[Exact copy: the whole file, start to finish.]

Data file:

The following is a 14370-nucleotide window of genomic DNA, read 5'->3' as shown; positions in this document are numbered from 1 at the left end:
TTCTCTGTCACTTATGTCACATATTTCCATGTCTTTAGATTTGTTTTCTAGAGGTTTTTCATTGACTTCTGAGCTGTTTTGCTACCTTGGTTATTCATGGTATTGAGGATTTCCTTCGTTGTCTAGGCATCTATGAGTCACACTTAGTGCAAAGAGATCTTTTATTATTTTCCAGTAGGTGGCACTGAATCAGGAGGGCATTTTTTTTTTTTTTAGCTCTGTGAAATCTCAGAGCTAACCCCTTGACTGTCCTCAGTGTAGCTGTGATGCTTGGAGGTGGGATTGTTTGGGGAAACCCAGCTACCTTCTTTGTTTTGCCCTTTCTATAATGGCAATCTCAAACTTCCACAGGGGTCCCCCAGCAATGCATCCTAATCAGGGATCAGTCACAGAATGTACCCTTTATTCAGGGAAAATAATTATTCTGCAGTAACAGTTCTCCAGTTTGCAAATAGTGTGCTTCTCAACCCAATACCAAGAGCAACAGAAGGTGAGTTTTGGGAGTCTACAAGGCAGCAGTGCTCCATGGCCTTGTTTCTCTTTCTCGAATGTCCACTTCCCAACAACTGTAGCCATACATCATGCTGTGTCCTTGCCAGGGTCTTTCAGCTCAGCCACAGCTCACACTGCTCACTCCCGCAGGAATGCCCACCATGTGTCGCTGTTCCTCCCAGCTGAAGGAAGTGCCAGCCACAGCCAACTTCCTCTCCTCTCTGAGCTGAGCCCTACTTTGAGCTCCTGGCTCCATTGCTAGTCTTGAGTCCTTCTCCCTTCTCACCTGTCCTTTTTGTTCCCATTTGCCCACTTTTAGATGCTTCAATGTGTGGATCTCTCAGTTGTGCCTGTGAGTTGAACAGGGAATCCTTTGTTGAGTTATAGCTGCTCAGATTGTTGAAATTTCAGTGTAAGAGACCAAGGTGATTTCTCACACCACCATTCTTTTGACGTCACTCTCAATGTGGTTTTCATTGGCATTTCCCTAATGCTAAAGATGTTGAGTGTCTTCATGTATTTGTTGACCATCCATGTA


The following is a 14370-nucleotide window of genomic DNA, read 5'->3' as shown; positions in this document are numbered from 1 at the left end:
TTCTCTGTCACTTATGTCACATATTTCCATGTCTTTAGATTTGTTTTCTAGAGGTTTTTCATTGACTTCTGAGCTGTTTTGCTACCTTGGTTATTCATGGTATTGAGGATTTCCTTCGTTGTCTAGGCATCTATGAGTCACACTTAGTGCAAAGAGATCTTTTATTATTTTCCAGTAGGTGGCACTGAATCAGGAGGGCATTTTTTTTTTTTTTAGCTCTGTGAAATCTCAGAGCTAACCCCTTGACTGTCCTCAGTGTAGCTGTGATGCTTGGAGGTGGGATTGTTTGGGGAAACCCAGCTACCTTCTTTGTTTTGCCCTTTCTATAATGGCAATCTCAAACTTCCACAGGGGTCCCCCAGCAATGCATCCTAATCAGGGATCAGTCACAGAATGTACCCTTTATTCAGGGAAAATAATTATTCTGCAGTAACAGTTCTCCAGTTTGCAAATAGTGTGCTTCTCAACCCAATACCAAGAGCAACAGAAGGTGAGTTTTGGGAGTCTACAAGGCAGCAGTGCTCCATGGCCTTGTTTCTCTTTCTCGAATGTCCACTTCCCAACAACTGTAGCCATACATCATGCTGTGTCCTTGCCAGGGTCTTTCAGCTCAGCCACAGCTCACACTGCTCACTCCCGCAGGAATGCCCACCATGTGTCGCTGTTCCTCCCAGCTGAAGGAAGTGCCAGCCACAGCCAACTTCCTCTCCTCTCTGAGCTGAGCCCTACTTTGAGCTCCTGGCTCCATTGCTAGTCTTGAGTCCTTCTCCCTTCTCACCTGTCCTTTTTGTTCCCATTTGCCCACTTTTAGATGCTTCAATGTGTGGATCTCTCAGTTGTGCCTGTGAGTTGAACAGGGAATCCTTTGTTGAGTTATAGCTGCTCAGATTGTTGAAATTTCAGTGTAAGAGACCAAGGTGATTTCTCACACCACCATTCTTTTGACGTCACTCTCAATGTGGTTTTCATTGGCATTTCCCTAATGCTAAAGATGTTGAGTGTCTTCATGTATTTGTTGACCATCCATGTA